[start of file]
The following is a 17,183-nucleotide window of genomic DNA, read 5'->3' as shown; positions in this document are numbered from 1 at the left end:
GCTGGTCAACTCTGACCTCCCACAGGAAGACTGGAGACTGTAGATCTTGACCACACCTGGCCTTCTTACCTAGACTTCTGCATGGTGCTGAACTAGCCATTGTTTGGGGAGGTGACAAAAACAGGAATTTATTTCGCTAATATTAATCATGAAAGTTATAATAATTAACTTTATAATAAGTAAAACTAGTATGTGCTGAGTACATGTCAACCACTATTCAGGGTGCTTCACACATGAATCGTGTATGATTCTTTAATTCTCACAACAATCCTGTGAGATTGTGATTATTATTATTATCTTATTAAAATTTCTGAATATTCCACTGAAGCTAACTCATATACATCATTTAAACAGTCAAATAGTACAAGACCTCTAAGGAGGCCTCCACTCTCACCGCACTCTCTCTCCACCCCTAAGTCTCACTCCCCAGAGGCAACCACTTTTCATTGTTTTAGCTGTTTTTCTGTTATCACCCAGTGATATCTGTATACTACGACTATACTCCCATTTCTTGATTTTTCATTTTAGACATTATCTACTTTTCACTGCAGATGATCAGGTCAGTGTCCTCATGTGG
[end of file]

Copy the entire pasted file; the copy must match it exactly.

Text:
The following is a 17,183-nucleotide window of genomic DNA, read 5'->3' as shown; positions in this document are numbered from 1 at the left end:
GCTGGTCAACTCTGACCTCCCACAGGAAGACTGGAGACTGTAGATCTTGACCACACCTGGCCTTCTTACCTAGACTTCTGCATGGTGCTGAACTAGCCATTGTTTGGGGAGGTGACAAAAACAGGAATTTATTTCGCTAATATTAATCATGAAAGTTATAATAATTAACTTTATAATAAGTAAAACTAGTATGTGCTGAGTACATGTCAACCACTATTCAGGGTGCTTCACACATGAATCGTGTATGATTCTTTAATTCTCACAACAATCCTGTGAGATTGTGATTATTATTATTATCTTATTAAAATTTCTGAATATTCCACTGAAGCTAACTCATATACATCATTTAAACAGTCAAATAGTACAAGACCTCTAAGGAGGCCTCCACTCTCACCGCACTCTCTCTCCACCCCTAAGTCTCACTCCCCAGAGGCAACCACTTTTCATTGTTTTAGCTGTTTTTCTGTTATCACCCAGTGATATCTGTATACTACGACTATACTCCCATTTCTTGATTTTTCATTTTAGACATTATCTACTTTTCACTGCAGATGATCAGGTCAGTGTCCTCATGTGG